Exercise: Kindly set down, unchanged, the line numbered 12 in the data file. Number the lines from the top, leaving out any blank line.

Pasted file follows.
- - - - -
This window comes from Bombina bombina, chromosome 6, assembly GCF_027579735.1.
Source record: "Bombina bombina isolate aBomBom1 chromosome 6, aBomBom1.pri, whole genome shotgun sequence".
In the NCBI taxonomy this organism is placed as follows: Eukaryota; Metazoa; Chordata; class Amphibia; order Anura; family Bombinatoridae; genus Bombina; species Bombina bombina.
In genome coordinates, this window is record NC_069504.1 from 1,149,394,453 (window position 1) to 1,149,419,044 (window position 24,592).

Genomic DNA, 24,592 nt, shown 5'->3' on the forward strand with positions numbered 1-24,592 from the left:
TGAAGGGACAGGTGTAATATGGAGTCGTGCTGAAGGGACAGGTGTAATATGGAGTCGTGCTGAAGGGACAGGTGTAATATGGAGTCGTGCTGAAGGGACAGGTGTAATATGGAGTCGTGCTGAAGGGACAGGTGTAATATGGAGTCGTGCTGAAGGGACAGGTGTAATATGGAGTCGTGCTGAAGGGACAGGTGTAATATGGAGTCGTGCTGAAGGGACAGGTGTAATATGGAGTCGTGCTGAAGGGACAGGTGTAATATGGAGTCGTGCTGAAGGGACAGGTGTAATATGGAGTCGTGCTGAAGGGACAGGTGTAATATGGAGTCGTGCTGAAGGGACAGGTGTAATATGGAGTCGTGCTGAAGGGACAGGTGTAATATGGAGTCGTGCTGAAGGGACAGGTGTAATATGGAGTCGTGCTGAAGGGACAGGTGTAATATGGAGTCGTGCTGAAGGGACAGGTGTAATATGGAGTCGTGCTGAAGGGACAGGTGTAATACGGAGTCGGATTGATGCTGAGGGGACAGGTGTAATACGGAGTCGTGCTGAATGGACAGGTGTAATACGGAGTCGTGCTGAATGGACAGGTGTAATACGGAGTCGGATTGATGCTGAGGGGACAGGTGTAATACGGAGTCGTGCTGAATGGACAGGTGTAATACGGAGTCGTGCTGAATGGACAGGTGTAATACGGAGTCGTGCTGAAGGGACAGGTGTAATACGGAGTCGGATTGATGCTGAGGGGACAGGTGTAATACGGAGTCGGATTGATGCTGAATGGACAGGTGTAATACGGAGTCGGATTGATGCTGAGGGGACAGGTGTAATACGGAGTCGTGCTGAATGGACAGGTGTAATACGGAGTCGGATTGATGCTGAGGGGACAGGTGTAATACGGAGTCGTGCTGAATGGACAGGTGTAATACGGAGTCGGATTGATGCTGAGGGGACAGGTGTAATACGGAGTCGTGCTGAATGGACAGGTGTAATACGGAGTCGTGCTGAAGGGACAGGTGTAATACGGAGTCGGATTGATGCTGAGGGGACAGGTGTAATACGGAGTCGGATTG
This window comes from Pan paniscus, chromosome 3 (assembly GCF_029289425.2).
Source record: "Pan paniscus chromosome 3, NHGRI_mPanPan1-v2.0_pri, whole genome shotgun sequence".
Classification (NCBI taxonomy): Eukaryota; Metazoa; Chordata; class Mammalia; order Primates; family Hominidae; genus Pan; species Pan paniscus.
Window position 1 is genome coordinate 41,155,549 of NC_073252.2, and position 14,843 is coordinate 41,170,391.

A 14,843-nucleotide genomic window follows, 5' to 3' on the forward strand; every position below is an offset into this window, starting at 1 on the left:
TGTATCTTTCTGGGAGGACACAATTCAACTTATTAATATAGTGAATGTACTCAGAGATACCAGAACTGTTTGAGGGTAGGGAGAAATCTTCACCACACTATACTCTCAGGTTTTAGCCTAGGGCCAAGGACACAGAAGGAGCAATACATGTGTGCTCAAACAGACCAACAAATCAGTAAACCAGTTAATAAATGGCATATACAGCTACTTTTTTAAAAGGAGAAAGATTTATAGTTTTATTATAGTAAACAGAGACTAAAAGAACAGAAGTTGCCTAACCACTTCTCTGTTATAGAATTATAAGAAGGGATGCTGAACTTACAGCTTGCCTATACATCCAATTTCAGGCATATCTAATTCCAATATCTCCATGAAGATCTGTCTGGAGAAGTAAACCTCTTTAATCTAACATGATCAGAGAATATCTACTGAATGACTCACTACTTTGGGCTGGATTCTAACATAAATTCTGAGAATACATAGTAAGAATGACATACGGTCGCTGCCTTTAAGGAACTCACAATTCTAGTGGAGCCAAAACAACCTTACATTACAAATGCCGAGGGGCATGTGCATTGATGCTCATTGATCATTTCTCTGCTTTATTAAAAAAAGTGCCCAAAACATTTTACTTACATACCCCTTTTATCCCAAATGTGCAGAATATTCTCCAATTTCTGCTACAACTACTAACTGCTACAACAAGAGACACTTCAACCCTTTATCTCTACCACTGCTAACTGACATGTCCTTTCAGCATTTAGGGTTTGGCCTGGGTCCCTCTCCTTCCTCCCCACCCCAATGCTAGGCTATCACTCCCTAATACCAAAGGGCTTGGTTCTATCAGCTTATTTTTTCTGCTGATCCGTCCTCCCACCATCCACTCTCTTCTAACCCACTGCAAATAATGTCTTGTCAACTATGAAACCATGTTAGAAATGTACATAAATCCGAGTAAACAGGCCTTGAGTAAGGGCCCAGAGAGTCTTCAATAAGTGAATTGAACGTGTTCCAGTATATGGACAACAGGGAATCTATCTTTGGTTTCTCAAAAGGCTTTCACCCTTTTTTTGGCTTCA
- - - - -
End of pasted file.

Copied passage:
TGTATCTTTCTGGGAGGACACAATTCAACTTATTAATATAGTGAATGTACTCAGAGATACCAGAACTGTTTGAGGGTAGGGAGAAATCTTCACCACACTATACTCTCAGGTTTTAGCCTAGGGCCAAGGACACAGAAGGAGCAATACATGTGTGCTCAAACAGACCAACAAATCAGTAAACCAGTTAATAAATGGCATATACAGCTACTTTTTTAAAAGGAGAAAGATTTATAGTTTTATTATAGTAAACAGAGACTAAAAGAACAGAAGTTGCCTAACCACTTCTCTGTTATAGAATTATAAGAAGGGATGCTGAACTTACAGCTTGCCTATACATCCAATTTCAGGCATATCTAATTCCAATATCTCCATGAAGATCTGTCTGGAGAAGTAAACCTCTTTAATCTAACATGATCAGAGAATATCTACTGAATGACTCACTACTTTGGGCTGGATTCTAACATAAATTCTGAGAATACATAGTAAGAATGACATACGGTCGCTGCCTTTAAGGAACTCACAATTCTAGTGGAGCCAAAACAACCTTACATTACAAATGCCGAGGGGCATGTGCATTGATGCTCATTGATCATTTCTCTGCTTTATTAAAAAAAGTGCCCAAAACATTTTACTTACATACCCCTTTTATCCCAAATGTGCAGAATATTCTCCAATTTCTGCTACAACTACTAACTGCTACAACAAGAGACACTTCAACCCTTTATCTCTACCACTGCTAACTGACATGTCCTTTCAGCATTTAGGGTTTGGCCTGGGTCCCTCTCCTTCCTCCCCACCCCAATGCTAGGCTATCACTCCCTAATACCAAAGGGCTTGGTTCTATCAGCTTATTTTTTCTGCTGATCCGTCCTCCCACCATCCACTCTCTTCTAACCCACTGCAAATAATGTCTTGTCAACTATGAAACCATGTTAGAAATGTACATAAATCCGAGTAAACAGGCCTTGAGTAAGGGCCCAGAGAGTCTTCAATAAGTGAATTGAACGTGTTCCAGTATATGGACAACAGGGAATCTATCTTTGGTTTCTCAAAAGGCTTTCACCCTTTTTTTGGCTTCA